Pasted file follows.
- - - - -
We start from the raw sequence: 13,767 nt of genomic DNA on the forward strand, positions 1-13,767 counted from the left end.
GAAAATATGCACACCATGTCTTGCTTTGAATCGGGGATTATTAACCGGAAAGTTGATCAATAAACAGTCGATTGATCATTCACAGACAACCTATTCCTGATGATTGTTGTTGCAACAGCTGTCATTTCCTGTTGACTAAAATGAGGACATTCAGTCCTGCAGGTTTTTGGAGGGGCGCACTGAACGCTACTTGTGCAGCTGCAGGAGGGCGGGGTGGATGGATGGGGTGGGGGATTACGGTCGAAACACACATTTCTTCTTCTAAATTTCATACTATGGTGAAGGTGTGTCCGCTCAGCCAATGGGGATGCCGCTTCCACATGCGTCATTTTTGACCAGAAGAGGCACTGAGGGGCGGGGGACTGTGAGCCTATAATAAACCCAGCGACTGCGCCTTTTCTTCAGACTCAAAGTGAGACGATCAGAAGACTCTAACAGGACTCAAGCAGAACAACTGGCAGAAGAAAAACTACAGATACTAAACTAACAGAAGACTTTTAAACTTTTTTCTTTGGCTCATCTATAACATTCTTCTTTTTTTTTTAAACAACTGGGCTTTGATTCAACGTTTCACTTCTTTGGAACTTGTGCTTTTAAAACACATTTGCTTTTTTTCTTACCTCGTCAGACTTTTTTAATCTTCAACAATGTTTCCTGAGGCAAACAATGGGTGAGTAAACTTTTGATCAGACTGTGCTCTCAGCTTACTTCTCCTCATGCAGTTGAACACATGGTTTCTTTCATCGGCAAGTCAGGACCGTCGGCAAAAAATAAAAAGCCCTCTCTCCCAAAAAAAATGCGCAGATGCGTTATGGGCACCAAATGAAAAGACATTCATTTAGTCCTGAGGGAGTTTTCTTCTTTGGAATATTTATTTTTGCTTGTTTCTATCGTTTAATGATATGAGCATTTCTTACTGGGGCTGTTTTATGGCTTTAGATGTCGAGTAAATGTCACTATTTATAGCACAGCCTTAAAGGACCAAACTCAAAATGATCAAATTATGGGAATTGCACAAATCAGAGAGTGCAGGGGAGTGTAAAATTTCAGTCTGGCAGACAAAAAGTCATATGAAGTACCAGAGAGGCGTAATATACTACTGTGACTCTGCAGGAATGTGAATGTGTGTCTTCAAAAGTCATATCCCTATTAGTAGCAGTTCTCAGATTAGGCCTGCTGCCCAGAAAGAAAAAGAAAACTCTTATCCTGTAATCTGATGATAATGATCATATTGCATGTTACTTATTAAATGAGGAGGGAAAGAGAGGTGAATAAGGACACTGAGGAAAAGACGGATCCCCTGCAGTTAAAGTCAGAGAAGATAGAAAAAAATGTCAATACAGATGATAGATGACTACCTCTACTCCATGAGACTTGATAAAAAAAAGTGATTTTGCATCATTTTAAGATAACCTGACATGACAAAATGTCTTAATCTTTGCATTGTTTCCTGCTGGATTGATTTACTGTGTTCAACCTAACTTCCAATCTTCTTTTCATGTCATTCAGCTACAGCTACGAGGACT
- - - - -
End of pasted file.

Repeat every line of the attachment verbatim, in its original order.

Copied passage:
We start from the raw sequence: 13,767 nt of genomic DNA on the forward strand, positions 1-13,767 counted from the left end.
GAAAATATGCACACCATGTCTTGCTTTGAATCGGGGATTATTAACCGGAAAGTTGATCAATAAACAGTCGATTGATCATTCACAGACAACCTATTCCTGATGATTGTTGTTGCAACAGCTGTCATTTCCTGTTGACTAAAATGAGGACATTCAGTCCTGCAGGTTTTTGGAGGGGCGCACTGAACGCTACTTGTGCAGCTGCAGGAGGGCGGGGTGGATGGATGGGGTGGGGGATTACGGTCGAAACACACATTTCTTCTTCTAAATTTCATACTATGGTGAAGGTGTGTCCGCTCAGCCAATGGGGATGCCGCTTCCACATGCGTCATTTTTGACCAGAAGAGGCACTGAGGGGCGGGGGACTGTGAGCCTATAATAAACCCAGCGACTGCGCCTTTTCTTCAGACTCAAAGTGAGACGATCAGAAGACTCTAACAGGACTCAAGCAGAACAACTGGCAGAAGAAAAACTACAGATACTAAACTAACAGAAGACTTTTAAACTTTTTTCTTTGGCTCATCTATAACATTCTTCTTTTTTTTTTAAACAACTGGGCTTTGATTCAACGTTTCACTTCTTTGGAACTTGTGCTTTTAAAACACATTTGCTTTTTTTCTTACCTCGTCAGACTTTTTTAATCTTCAACAATGTTTCCTGAGGCAAACAATGGGTGAGTAAACTTTTGATCAGACTGTGCTCTCAGCTTACTTCTCCTCATGCAGTTGAACACATGGTTTCTTTCATCGGCAAGTCAGGACCGTCGGCAAAAAATAAAAAGCCCTCTCTCCCAAAAAAAATGCGCAGATGCGTTATGGGCACCAAATGAAAAGACATTCATTTAGTCCTGAGGGAGTTTTCTTCTTTGGAATATTTATTTTTGCTTGTTTCTATCGTTTAATGATATGAGCATTTCTTACTGGGGCTGTTTTATGGCTTTAGATGTCGAGTAAATGTCACTATTTATAGCACAGCCTTAAAGGACCAAACTCAAAATGATCAAATTATGGGAATTGCACAAATCAGAGAGTGCAGGGGAGTGTAAAATTTCAGTCTGGCAGACAAAAAGTCATATGAAGTACCAGAGAGGCGTAATATACTACTGTGACTCTGCAGGAATGTGAATGTGTGTCTTCAAAAGTCATATCCCTATTAGTAGCAGTTCTCAGATTAGGCCTGCTGCCCAGAAAGAAAAAGAAAACTCTTATCCTGTAATCTGATGATAATGATCATATTGCATGTTACTTATTAAATGAGGAGGGAAAGAGAGGTGAATAAGGACACTGAGGAAAAGACGGATCCCCTGCAGTTAAAGTCAGAGAAGATAGAAAAAAATGTCAATACAGATGATAGATGACTACCTCTACTCCATGAGACTTGATAAAAAAAAGTGATTTTGCATCATTTTAAGATAACCTGACATGACAAAATGTCTTAATCTTTGCATTGTTTCCTGCTGGATTGATTTACTGTGTTCAACCTAACTTCCAATCTTCTTTTCATGTCATTCAGCTACAGCTACGAGGACT